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Talking to Leo about Jack

Talking to Leo about Jack

Paul Edwards meets Hampshire's Leo Harrison - a lifelong friend of John Arlott

The current press box at Old Trafford is named after Neville Cardus but it was opened by John Arlott in June 1987. On summer mornings journalists climbing the stairs to cover a match can read the plaque commemorating that event: it may inspire them to give of their best; it should certainly remind them of some of the finest traditions of their still honourable craft.

John Arlott was renowned as "the voice of cricket." Phrases like, "his distinctive Hampshire burr" have become cliches and older journos with a gift for mimickry can't resist doing an impression of him at some point in the season, even if their audience includes few people who ever met the man.

What always impressed me about Arlott, apart from his astonishing gift for language, his love of literature and his passion for book-collecting, was his profound humanity. This was a commentator who understood the cricketers he talked about: their strengths and their frailties; their hopes and their fears. His books Vintage Summer: 1947 and Gone With The Cricketers, and his biographies of Sir Jack Hobbs and Fred Trueman reflect his preoccupation with human nature and the way that nature was expressed in the cricket men played. The Professional Cricketers' Association elected Arlott their President in 1968; he regarded it as the greatest honour he ever received in the game.

Yesterday afternoon, surrounded by a host of former Hampshire players, I talked to Leo Harrison, who was one of John Arlott's closest friends. Harrison made his debut for Hampshire in 1939 and played his last match in 1966. He is 88 years old.

"I was fifteen when I joined the Hampshire staff in 1937 and at that time John was a copper on the beat in Southampton," he said. "Because he was a fanatic about cricket, he organised it so that his beat went past the county ground in Northlands Road every day. Then he could look in and watch us - the nippers as he called us - practising. And that's how I first got to know him.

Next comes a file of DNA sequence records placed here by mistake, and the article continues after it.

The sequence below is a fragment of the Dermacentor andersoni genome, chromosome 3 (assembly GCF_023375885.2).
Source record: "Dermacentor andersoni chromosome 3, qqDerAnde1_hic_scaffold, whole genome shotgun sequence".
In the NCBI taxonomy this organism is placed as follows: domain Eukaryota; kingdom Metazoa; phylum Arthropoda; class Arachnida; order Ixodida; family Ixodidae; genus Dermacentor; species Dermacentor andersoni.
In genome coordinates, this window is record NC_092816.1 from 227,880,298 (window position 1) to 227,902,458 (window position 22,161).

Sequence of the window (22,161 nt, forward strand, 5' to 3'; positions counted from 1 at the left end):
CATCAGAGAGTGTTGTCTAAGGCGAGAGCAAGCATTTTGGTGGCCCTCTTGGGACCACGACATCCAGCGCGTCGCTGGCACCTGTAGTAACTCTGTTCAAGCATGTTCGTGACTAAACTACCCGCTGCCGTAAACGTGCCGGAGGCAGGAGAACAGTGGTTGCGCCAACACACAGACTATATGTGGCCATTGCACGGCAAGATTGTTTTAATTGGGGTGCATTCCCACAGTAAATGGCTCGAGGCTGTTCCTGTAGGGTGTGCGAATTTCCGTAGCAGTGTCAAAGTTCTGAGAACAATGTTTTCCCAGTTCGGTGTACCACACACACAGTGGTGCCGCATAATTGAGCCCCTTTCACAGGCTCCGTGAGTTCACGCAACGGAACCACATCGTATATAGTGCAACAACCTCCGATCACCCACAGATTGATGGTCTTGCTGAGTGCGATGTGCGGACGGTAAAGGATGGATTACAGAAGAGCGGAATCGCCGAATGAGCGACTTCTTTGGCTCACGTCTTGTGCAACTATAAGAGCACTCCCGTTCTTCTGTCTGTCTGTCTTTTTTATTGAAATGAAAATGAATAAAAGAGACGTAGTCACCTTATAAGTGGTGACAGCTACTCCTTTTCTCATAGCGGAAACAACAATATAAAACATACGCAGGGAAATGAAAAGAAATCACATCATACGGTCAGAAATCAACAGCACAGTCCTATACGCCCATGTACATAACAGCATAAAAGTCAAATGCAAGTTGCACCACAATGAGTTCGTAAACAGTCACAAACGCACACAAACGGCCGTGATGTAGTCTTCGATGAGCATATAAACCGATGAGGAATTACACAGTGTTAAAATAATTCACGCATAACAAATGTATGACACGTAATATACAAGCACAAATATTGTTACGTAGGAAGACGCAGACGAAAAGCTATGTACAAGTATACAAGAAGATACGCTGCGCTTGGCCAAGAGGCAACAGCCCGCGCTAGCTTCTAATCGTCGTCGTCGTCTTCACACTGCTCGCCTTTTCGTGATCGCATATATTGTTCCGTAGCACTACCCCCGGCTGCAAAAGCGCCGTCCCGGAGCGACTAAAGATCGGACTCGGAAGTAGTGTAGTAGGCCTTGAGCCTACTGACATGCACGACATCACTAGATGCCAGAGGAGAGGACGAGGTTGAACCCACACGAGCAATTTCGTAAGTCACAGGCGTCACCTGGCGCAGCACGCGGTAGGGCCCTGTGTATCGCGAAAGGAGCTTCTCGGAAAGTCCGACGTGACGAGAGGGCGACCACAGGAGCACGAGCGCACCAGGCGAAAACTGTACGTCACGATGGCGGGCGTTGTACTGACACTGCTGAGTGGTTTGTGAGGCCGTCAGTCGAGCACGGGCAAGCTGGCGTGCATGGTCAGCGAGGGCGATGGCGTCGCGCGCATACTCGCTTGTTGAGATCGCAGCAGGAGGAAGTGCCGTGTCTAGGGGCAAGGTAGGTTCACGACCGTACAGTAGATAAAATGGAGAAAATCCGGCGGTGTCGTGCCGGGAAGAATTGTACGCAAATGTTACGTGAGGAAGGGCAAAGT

"When he became famous as a cricket commentator after the war, he always kept in touch with me on account of our previous friendship and he was very good to me. He helped me with my benefit in 1957 and because I appreciated everything that he did for me that year, I gave him a piece of glass engraved by Lawrence Whistler."

By that time, of course, Arlott was a famous public figure: he was writing for the papers almost every day of each summer, he had produced a number of books and his voice could be heard on the radio, observant, insightful, wise, poetic. Yet it seems that he managed to make a distinction between the public man and the private friend.

"In all the letters he wrote to me, he signed his name "Jack Arlott", not "John Arlott"," said Harrison. "He was always "Jack" if he knew you. He was respected by the county professionals because he almost always remained a commentator not a critic.

"I think he would have loved this ground," added Harrison, as Hampshire's batsmen carved out a first-innings lead. "He wasn't a traditionalist in that sense and it's just a pity he didn't live long enough to see it."

And rather suddenly, Harrison reached out and grasped my arm as if there was something he needed to tell me. "Arlott was a great man," he said. "He really was a great man. He was a master of the English language. He could make a commentary interesting without necessarily talking about the cricket at all.

 "I used to go to dinner at his house, and his table, which could hold about ten, was always full up. One of his guests was Neville Cardus. Now John could talk, but Cardus left him standing. No one got up from that table before midnight."

Photo: P.A. Photos


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